• Fourth, that the individual knew that the hallucinogenic drugs manufactured was in a quantity at the amount that the prosecutor is charging him or her with (the weight of the hallucinogenic drug correlates with the maximum penalty at law). People v Mass, 464 Mich 615; 628 NW2d 540 (2001).

An individual is guilty of illegally delivering hallucinogenic drugs if the prosecutor can prove ALL of the following beyond a reasonable doubt (Model Criminal Jury Instruction 12.2):

  • First, that the individual delivered hallucinogenic drugs. DELIVERY DOES NOT REQUIRE AN EXCHANGE FOR MONEY OR OTHER CONSIDERATION. "Delivery" means that the individual transferred or attempted to transfer the substance to another person, knowing that it was a controlled substance and intending to transfer it to that person. An attempt to transfer has two elements:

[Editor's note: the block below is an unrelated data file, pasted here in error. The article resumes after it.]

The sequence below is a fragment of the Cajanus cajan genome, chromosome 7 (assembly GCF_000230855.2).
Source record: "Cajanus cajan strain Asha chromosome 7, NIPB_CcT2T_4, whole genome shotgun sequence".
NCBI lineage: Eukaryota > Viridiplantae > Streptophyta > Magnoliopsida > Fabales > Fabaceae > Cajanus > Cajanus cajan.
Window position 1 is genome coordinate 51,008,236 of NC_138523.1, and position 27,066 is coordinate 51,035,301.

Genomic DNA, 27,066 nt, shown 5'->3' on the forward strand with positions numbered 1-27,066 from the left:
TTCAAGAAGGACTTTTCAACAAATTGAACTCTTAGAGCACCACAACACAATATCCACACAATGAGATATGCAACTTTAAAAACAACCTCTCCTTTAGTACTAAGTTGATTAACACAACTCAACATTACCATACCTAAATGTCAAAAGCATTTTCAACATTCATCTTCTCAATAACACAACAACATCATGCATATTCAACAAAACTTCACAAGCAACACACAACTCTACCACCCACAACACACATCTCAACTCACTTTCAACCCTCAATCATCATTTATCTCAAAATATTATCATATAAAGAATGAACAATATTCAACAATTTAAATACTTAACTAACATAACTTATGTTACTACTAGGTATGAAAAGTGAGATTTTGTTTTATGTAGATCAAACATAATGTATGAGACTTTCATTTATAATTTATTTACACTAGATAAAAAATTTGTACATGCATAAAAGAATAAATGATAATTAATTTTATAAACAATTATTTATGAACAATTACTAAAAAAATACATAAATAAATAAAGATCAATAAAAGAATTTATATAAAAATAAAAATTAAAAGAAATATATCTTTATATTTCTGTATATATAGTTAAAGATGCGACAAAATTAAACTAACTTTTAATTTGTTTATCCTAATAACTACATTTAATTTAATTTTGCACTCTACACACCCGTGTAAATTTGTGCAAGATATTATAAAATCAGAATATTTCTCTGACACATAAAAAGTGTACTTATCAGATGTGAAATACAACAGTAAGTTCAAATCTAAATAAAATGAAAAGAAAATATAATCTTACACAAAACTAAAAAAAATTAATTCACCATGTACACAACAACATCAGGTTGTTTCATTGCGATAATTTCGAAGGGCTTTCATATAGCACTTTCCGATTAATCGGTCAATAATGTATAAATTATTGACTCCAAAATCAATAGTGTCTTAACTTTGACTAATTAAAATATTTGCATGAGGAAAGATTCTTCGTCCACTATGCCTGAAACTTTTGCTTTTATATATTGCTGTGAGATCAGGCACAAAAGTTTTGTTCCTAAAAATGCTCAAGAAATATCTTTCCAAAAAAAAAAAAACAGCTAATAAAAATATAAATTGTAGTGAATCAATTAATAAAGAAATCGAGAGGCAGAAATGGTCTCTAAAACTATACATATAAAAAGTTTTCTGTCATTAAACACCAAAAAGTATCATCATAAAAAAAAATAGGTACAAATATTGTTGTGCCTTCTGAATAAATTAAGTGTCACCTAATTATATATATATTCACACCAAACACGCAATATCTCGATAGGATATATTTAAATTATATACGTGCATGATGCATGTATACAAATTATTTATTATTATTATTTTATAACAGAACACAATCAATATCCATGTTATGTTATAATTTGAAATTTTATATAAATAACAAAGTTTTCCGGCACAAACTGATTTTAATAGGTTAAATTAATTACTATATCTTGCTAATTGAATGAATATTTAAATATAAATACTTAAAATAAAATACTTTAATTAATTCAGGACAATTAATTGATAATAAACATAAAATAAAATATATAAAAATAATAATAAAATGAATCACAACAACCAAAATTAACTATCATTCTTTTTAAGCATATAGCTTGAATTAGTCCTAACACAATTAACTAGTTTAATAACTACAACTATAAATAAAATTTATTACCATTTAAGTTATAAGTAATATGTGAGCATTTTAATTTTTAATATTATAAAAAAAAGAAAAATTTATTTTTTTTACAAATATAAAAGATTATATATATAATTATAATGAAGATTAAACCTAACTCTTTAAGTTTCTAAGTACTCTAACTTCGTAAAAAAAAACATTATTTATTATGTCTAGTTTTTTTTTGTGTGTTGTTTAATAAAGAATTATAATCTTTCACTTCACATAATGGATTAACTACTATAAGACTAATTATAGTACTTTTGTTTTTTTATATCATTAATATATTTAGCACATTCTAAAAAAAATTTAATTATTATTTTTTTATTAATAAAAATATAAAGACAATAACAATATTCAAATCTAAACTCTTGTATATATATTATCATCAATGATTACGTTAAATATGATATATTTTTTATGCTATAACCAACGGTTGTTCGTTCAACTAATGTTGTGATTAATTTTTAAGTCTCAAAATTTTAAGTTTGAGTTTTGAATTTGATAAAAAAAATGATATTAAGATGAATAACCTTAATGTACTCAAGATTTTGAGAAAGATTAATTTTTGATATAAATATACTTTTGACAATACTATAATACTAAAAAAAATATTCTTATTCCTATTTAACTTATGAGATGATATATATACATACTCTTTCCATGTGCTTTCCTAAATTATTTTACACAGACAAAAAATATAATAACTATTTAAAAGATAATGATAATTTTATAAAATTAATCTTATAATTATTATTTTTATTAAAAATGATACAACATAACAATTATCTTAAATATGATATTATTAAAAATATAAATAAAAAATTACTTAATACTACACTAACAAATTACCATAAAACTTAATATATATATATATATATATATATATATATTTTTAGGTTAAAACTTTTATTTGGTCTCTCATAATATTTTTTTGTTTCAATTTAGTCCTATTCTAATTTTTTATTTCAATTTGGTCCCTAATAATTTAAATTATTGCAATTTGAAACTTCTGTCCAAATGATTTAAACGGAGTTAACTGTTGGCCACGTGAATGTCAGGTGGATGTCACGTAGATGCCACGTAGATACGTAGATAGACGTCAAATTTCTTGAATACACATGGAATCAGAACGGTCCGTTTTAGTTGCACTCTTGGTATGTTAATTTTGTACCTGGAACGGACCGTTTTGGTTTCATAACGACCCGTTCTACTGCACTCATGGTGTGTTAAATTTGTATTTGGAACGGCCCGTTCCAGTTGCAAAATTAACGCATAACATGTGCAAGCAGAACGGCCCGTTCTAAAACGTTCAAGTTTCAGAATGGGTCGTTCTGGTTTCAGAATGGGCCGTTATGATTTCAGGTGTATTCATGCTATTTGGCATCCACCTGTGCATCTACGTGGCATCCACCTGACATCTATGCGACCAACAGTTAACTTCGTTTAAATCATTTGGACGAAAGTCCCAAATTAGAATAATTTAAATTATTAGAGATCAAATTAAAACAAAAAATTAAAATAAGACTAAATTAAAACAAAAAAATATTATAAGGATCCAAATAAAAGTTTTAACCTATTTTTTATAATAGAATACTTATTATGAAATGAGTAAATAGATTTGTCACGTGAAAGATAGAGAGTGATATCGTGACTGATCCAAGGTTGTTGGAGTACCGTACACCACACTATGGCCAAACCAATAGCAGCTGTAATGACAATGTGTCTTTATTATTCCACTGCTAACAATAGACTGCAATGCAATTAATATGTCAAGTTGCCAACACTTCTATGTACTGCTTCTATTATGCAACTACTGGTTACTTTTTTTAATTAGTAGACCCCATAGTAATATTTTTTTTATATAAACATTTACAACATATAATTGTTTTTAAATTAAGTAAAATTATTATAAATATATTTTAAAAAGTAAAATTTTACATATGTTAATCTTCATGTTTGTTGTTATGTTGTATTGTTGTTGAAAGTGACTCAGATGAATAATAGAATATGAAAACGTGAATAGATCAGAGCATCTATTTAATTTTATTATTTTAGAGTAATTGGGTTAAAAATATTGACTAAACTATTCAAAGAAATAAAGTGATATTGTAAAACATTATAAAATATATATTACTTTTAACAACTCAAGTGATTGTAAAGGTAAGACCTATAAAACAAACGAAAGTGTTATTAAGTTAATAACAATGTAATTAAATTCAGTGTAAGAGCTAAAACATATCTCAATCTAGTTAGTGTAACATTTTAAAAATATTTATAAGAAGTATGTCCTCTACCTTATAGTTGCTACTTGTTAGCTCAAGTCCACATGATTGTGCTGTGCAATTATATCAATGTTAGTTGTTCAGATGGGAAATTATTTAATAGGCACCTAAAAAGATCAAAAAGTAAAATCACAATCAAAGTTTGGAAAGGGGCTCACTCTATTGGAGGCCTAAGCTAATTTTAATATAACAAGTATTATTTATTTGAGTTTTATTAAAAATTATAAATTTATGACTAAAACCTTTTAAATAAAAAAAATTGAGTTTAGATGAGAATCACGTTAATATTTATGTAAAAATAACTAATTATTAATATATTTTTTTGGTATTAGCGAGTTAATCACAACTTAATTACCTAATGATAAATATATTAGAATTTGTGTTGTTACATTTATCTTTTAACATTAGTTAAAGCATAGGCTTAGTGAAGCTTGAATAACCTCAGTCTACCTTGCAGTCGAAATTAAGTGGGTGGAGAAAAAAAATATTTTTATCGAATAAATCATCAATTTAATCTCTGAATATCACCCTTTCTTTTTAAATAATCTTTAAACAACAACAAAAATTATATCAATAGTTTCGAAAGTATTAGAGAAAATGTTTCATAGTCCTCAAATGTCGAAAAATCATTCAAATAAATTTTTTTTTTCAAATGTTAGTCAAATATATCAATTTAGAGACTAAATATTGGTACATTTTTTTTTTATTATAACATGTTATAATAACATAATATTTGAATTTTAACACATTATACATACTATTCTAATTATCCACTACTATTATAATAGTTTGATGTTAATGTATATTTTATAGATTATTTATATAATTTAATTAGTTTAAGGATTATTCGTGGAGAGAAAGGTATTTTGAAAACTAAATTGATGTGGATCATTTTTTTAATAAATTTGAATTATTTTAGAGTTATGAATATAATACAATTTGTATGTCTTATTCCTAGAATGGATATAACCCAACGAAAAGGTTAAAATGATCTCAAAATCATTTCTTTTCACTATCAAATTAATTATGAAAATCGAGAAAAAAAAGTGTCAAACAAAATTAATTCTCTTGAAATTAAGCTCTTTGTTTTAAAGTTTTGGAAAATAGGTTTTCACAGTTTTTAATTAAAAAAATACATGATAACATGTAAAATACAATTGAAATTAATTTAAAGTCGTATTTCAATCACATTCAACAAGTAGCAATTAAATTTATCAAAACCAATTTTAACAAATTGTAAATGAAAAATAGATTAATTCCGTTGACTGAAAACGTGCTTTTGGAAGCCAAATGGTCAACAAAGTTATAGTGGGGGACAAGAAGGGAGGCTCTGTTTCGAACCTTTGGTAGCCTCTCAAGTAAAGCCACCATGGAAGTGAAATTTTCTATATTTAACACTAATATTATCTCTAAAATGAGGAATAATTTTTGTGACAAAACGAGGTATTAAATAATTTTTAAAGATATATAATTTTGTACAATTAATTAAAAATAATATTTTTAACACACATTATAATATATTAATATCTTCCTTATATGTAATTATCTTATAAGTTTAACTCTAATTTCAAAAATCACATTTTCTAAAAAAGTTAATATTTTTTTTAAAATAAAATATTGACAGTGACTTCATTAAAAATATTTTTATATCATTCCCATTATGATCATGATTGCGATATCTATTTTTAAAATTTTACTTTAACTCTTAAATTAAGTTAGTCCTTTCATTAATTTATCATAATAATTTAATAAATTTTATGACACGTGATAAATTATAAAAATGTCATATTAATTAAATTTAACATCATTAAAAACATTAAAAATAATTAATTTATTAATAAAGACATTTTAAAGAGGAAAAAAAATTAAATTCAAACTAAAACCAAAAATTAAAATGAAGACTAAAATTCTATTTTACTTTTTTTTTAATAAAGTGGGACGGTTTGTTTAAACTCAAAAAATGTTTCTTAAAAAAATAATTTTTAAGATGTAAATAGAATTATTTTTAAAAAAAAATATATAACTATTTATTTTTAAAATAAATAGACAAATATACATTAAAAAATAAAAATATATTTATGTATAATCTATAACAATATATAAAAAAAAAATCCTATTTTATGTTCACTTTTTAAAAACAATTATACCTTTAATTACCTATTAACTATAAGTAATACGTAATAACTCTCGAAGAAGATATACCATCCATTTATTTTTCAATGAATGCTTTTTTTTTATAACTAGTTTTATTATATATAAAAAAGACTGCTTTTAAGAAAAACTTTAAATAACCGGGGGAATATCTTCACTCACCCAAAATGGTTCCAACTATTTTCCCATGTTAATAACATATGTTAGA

1. The individual must have intended to deliver the substance to someone else.
  2. The individual must have taken some action toward delivering the substance, but failed to complete the delivery. It is not enough to prove that the defendant made preparations for delivering the substance. Things like planning the crime or arranging how it will be committed are just preparations; they do not qualify as an attempt. In order to qualify as an attempt, the action must go beyond mere preparation, to the point where the crime would have been completed if it had not been interrupted by outside circumstances. To qualify as an attempt, the act must clearly and directly be related to the crime the defendant is charged with attempting and not some other goal.
  • Second, that the defendant knew that he or she delivered a controlled substance.